QB and I thanked our new friends then walked up the LCR about a quarter mile looking for a place to ford it. This river is a striking turquoise color and was moving pretty quickly. The bottom was invisible but luckily it was only chest deep. We packed all our stuff inside trash bags within our packs, held hands so we wouldn’t get swept away and crossed. It wasn’t that bad or cold. On the far side of the LCR we gained the Beamer Trail and walked that for the next 10 miles.
I won’t say that the Beamer Trail was absolutely terrifying but it had its moments. The trail follows along a bench that has a 500 foot cliff on the right hand side going straight down to the river. There was a fair amount of times where a false step would have been my last. Other than that it contoured in and out of hanging side canyons and provided absolutely magnificent views of the Canyon. In the distance we could see the Desert View Lookout Tower on the South Rim. Last week we were up there with Nancy and Dave looking way down at this trail and I guess I had mistakenly thought the trail was a lot lower. After about 6 miles the Beamer Trail drops down to river level and is much more relaxed. At some point we crossed the intersection with the Tanner Trail and picked up the Escalante Route(not technically a GC trail but felt pretty good to me). We walked a couple miles of this before finding a place to camp for the night under a tiny sliver of a moon and a gazzillion stars.
10/31/19…..Hayduke Day 35…..25 miles
The Escalante Route brought us up high over the river and had a handful of big climbs and descents. At one point it brought us along the rim of a side canyon then we turned a corner, dropped into the canyon and were in a section of narrows for a mile back to the Colorado. There wasn’t as many dicey spots as the Beamer Trail but the Escalante Route did provide a couple of b-hole puckering moments, specifically while climbing up and over Papago Slide. It was also a slow trail or at least we moved slowly. On a day we had to really boogie we couldn’t seem to make miles for the first half of our day.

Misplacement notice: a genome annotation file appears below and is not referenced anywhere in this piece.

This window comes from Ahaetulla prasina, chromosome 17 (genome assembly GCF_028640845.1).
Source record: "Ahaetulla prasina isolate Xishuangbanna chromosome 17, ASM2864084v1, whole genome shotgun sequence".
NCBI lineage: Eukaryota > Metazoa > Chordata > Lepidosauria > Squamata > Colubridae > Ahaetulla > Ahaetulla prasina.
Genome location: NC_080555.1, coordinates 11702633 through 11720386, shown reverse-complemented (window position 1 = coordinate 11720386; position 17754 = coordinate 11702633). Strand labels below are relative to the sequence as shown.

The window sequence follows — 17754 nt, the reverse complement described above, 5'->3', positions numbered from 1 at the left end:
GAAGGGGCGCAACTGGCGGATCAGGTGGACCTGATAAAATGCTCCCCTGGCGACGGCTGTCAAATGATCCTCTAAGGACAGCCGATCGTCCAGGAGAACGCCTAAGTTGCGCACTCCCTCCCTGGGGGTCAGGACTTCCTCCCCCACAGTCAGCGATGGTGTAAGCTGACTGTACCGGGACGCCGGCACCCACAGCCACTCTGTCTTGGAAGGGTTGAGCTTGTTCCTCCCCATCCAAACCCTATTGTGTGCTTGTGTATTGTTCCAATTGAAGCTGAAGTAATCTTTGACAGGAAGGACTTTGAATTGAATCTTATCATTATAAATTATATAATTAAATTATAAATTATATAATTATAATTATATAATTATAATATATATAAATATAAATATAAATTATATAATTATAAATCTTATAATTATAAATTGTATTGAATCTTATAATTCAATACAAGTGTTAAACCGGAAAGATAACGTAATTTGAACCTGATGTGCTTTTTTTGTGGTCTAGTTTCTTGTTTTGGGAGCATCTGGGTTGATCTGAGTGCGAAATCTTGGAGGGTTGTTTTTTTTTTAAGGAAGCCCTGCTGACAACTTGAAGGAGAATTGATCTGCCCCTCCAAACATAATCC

After we crossed Hance Creek we were now on the Tonto Trail. This brought us up high up onto the Tonto Plateau and far away from the Colorado River. For the rest of the day we would walk the Tonto Trail on the rims of huge side canyons.
We came across Tank, the first and only eastbound Hayduke hiker we’ve seen and now the 6th other thru hiker we’ve met.
If you’re wondering what we did for Halloween, QB and I wore the only costumes we had on hand; each other’s clothes. Then we listened to Dirtbag Diaries ‘Tales of Terror’ and night hiked for an hour. I was hoping I would see some tents to trick or treat at because I’m extremely low on food but no such luck.
11/1/19…..Hayduke Day 36…..18 miles
We realized yesterday that the P.O. at the South Rim of the GC closes at 3:30 on Friday(today) and is closed for the weekend. Because the store there is super expensive we mailed a box of food and originally figured we’d be there either Tuesday or Wednesday. That’s why we walked an hour into the dark last night and then got going this morning before sunrise. We had 14 more miles of the Tonto Trail and then a 4 mile climb up to the South Rim.
Finally some consistently cruiser trail. The Tonto Trail was a breeze and even though the South Kaibab Trail climbs 3000 feet in 4 miles and stinks like mule piss we motored right up it. We even saw a condor! I spotted it perched up high on a rocky point and then as we rounded a corner we saw this majestic bird soaring in circles way up in the sky.
The main corridor of the GC consists of the South Kaibab Trail, and the Bright Angel trail on the South Rim side and the North Kaibab Trail on the North Rim. These trails are steep, well manicured, and very very busy. Grand Canyon is an absolutely massive place but the overwhelming majority of people are concentrated in the main corridor. As we got onto the South Kaibab Trail we started to see lots of people all the way up to the rim. Once on the rim we caught a shuttle to the P.O., got to the backcountry office to rearrange our permits, then supplemented our food at the grocery store and ate a big meal. Tonight we’re staying at the hiker/biker site at Mather CG(I think all National Parks have these extra cheap sites for people like us) there’s laundry and showers across the street and I’m just about all the way rejuvenated. Tomorrow we’ll begin our next week of zigzagging first North and then West through the Canyon.
Thanks for reading! Feel free to follow me on insta for more pictures @endlesspsummer and QB @sarahikes